ELIZABETHTOWN — Doors to the Adirondack History Museum opened Memorial Day weekend with additions and new exhibits that promise to intrigue, inform and delight.
Lobby and ground floor rooms and halls welcome area residents and guests to explore the history of fishing in the Adirondacks with Gone Fishin’, a look at how lakes, ponds, and rivers sustained and challenged fishermen going back to the earliest inhabitants of these lands. Some of the Essex County Historical Society’s most rare fishing rods, lures and reels are on display.
The Rosenberg Gallery art show, A Woman’s View~Recognizing Artists in the Adirondacks, features numerous works of Adirondack women artists, including an internationally known multimedia and fiber artists, and three painters who found inspiration in such varied places as Antarctica, Labrador, and Mexico as well as the Adirondack Mountains.
Exhibited in the gallery collection are works from Shirin Neshat, Cynthia Schira, Elena Borstein, Laura Von Rosk, and Linda Fisher. The Museum will host a celebration with the artists and curator, Elena Borstein, on August 6.
Permanent exhibits, such as Hiking in the High Peaks and Adirondack Suffragists, have been expanded with important additions from the Essex County Historical Society collection. The hearty and well-worn pack basket owned and carried by famed Adirondack Guide Jim Goodwin, of Keene, has been placed in the High Peaks room, along with additions to a growing collection of Adirondack 46er canisters that once marked a hiker’s ascent of each mountain over 4,000 feet.
COLLECTIONS: PRESERVE AND DIGITIZE
Museum staff and ECHS trustees are thrilled to reopen their doors this summer and share an immense sense of accomplishment.
Despite a shortened 2020 season due to the coronavirus pandemic, museum staff and Executive Director Aurora McCaffrey kept busy remodeling various rooms and storage areas. Work progressed in cataloguing hundreds of historic items, as well as cleaning, organizing, and making improvements to better protect the collections.
The Adirondack History Museum was established inside the former Elizabethtown High School on Court Street nearly 70 years ago. And acquisitions grew with the generosity of local donors. It wasn’t until much later that the museum added a digital cataloging system to log items and their provenance into a permanent computer record. Much of that work was completed in the past 12 months.
Throughout the process, new shelving was built to better contain and preserve items. The large agricultural and farming equipment collection was cleaned and organized. New environmental monitoring systems and protocols were placed in museum storage spaces to ensure an ideal space for preservation of artifacts, archives and textiles. Protection measures also included installation of UV and visible light window treatments to prevent irreversible damage.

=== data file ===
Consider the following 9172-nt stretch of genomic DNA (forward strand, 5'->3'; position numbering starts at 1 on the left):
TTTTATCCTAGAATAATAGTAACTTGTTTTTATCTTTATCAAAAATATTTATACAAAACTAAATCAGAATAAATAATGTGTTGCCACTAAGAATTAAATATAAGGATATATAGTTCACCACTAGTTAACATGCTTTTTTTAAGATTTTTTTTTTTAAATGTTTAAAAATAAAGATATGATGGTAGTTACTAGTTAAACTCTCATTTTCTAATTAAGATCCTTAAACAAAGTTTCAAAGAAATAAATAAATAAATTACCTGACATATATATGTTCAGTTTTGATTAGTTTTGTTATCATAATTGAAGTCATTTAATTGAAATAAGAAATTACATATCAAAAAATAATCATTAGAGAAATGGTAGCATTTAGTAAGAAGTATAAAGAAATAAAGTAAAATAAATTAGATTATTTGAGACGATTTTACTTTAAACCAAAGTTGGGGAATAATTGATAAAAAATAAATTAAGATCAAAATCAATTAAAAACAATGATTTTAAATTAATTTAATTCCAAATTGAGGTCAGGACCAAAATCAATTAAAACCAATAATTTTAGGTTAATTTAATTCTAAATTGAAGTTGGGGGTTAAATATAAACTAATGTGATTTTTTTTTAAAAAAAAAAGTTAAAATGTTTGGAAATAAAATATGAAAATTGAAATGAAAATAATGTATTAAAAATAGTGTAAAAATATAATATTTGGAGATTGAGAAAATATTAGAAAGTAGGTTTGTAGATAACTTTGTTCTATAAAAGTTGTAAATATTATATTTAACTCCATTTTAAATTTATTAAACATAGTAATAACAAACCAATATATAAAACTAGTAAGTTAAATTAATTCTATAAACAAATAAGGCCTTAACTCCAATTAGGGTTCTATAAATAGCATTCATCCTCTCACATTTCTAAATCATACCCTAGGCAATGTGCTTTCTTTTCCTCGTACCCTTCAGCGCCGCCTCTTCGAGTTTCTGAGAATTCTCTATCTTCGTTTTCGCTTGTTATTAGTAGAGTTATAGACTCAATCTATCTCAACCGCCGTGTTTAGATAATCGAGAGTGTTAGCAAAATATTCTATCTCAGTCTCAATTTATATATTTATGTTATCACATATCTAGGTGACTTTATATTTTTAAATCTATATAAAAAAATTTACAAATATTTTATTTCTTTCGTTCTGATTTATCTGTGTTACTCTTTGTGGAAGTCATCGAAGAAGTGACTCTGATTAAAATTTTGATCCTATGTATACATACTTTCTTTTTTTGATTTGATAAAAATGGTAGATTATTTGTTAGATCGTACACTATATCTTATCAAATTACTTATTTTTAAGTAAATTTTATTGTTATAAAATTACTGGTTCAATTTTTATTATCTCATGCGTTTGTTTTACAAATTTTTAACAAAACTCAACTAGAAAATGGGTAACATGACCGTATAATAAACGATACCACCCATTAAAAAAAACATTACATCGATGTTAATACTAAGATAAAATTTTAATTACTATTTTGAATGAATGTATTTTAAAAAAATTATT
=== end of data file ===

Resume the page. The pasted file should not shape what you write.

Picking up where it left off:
“We were able to document nearly the entire photographic print collection in the museum database, moving toward a goal to increase online presence and open access to photographic representation of Essex County’s history,” McCaffrey said
The museum purchased new equipment to digitize all types of images: print, negatives, film, slides, and glass lantern slides. And in this process, several well-known exhibits and educational programs were moved online for use by area schools or historical interest groups.
“We created a digital exhibit, Remarkable Women of the Adirondacks, as well as digitized a series of educational programs. These are both available on our website, https://ahmexhibits.omeka.net/exhibits,” McCaffrey said.
“ECHS was very fortunate to have Louise McGoldrick come on as our collections manager for the past 18 months. She made incredible progress working with our collections.”
For McGoldrick, the hard work was a silver lining to the past year’s pandemic ups-and-downs.
“With the museum closed to the public, we were been able to transform the downtime into an opportunity to spearhead a comprehensive audit of the building’s storage spaces,” the collections manager said.
“After assessing the needs and required building improvements, we were able to repair decade’s old water damage and install archive quality shelving and housing units. These upgrades are crucial for the care and preservation of Essex County’s history and will significantly increase the safety of the artifacts and archives for future generations.”
As 2021 sees covid-19 infection slow, the Adirondack History Museum is returning with its lecture and film series this summer.
An exciting walkable, outdoor sculpture will begin taking shape on the museum grounds in June.
“Although we unfortunately had an abbreviated 2020 season, staff and volunteers worked continuously on collections work, exhibit development, and alternative avenues for reaching our audience,” McCaffrey said. “Our goal is to increase accessibility and knowledge of ECHS collections and resources.”